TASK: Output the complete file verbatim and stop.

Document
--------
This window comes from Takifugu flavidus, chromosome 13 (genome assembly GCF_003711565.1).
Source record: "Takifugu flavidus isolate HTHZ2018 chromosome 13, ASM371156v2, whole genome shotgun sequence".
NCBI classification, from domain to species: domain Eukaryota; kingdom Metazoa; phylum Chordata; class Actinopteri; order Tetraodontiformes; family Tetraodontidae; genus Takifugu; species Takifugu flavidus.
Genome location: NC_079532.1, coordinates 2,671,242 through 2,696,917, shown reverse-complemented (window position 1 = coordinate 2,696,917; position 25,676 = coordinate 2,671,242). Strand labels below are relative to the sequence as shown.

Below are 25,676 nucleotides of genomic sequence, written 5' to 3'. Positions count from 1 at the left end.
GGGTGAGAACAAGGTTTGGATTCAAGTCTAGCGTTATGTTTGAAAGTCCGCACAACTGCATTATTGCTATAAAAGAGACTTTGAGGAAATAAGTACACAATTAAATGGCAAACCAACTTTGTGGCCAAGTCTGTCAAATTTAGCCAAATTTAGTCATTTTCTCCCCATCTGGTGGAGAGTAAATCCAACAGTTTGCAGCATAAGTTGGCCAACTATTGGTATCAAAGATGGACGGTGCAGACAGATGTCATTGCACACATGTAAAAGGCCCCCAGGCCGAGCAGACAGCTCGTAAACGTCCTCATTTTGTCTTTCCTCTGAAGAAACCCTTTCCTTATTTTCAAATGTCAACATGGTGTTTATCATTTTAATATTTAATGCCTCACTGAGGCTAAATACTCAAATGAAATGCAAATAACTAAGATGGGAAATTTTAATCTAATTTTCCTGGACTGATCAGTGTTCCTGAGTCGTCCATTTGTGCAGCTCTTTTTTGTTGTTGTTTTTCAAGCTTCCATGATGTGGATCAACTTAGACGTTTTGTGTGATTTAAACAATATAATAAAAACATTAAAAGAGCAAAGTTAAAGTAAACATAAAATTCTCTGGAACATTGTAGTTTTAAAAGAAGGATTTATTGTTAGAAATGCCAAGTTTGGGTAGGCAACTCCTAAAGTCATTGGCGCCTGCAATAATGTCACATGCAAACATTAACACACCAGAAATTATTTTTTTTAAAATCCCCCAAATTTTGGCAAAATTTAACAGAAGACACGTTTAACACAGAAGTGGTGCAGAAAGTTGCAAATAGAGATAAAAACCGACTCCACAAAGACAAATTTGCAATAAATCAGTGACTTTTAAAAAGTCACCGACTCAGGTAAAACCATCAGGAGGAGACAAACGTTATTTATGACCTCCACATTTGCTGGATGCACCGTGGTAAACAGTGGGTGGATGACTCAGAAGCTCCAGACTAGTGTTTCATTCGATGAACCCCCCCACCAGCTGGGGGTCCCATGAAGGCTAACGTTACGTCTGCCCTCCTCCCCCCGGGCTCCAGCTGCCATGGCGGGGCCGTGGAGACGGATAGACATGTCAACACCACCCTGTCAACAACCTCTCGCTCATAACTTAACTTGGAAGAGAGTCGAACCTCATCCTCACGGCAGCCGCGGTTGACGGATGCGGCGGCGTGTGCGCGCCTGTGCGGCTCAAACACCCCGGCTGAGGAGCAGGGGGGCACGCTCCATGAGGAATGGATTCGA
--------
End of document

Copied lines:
This window comes from Takifugu flavidus, chromosome 13 (genome assembly GCF_003711565.1).
Source record: "Takifugu flavidus isolate HTHZ2018 chromosome 13, ASM371156v2, whole genome shotgun sequence".
NCBI classification, from domain to species: domain Eukaryota; kingdom Metazoa; phylum Chordata; class Actinopteri; order Tetraodontiformes; family Tetraodontidae; genus Takifugu; species Takifugu flavidus.
Genome location: NC_079532.1, coordinates 2,671,242 through 2,696,917, shown reverse-complemented (window position 1 = coordinate 2,696,917; position 25,676 = coordinate 2,671,242). Strand labels below are relative to the sequence as shown.

Below are 25,676 nucleotides of genomic sequence, written 5' to 3'. Positions count from 1 at the left end.
GGGTGAGAACAAGGTTTGGATTCAAGTCTAGCGTTATGTTTGAAAGTCCGCACAACTGCATTATTGCTATAAAAGAGACTTTGAGGAAATAAGTACACAATTAAATGGCAAACCAACTTTGTGGCCAAGTCTGTCAAATTTAGCCAAATTTAGTCATTTTCTCCCCATCTGGTGGAGAGTAAATCCAACAGTTTGCAGCATAAGTTGGCCAACTATTGGTATCAAAGATGGACGGTGCAGACAGATGTCATTGCACACATGTAAAAGGCCCCCAGGCCGAGCAGACAGCTCGTAAACGTCCTCATTTTGTCTTTCCTCTGAAGAAACCCTTTCCTTATTTTCAAATGTCAACATGGTGTTTATCATTTTAATATTTAATGCCTCACTGAGGCTAAATACTCAAATGAAATGCAAATAACTAAGATGGGAAATTTTAATCTAATTTTCCTGGACTGATCAGTGTTCCTGAGTCGTCCATTTGTGCAGCTCTTTTTTGTTGTTGTTTTTCAAGCTTCCATGATGTGGATCAACTTAGACGTTTTGTGTGATTTAAACAATATAATAAAAACATTAAAAGAGCAAAGTTAAAGTAAACATAAAATTCTCTGGAACATTGTAGTTTTAAAAGAAGGATTTATTGTTAGAAATGCCAAGTTTGGGTAGGCAACTCCTAAAGTCATTGGCGCCTGCAATAATGTCACATGCAAACATTAACACACCAGAAATTATTTTTTTTAAAATCCCCCAAATTTTGGCAAAATTTAACAGAAGACACGTTTAACACAGAAGTGGTGCAGAAAGTTGCAAATAGAGATAAAAACCGACTCCACAAAGACAAATTTGCAATAAATCAGTGACTTTTAAAAAGTCACCGACTCAGGTAAAACCATCAGGAGGAGACAAACGTTATTTATGACCTCCACATTTGCTGGATGCACCGTGGTAAACAGTGGGTGGATGACTCAGAAGCTCCAGACTAGTGTTTCATTCGATGAACCCCCCCACCAGCTGGGGGTCCCATGAAGGCTAACGTTACGTCTGCCCTCCTCCCCCCGGGCTCCAGCTGCCATGGCGGGGCCGTGGAGACGGATAGACATGTCAACACCACCCTGTCAACAACCTCTCGCTCATAACTTAACTTGGAAGAGAGTCGAACCTCATCCTCACGGCAGCCGCGGTTGACGGATGCGGCGGCGTGTGCGCGCCTGTGCGGCTCAAACACCCCGGCTGAGGAGCAGGGGGGCACGCTCCATGAGGAATGGATTCGA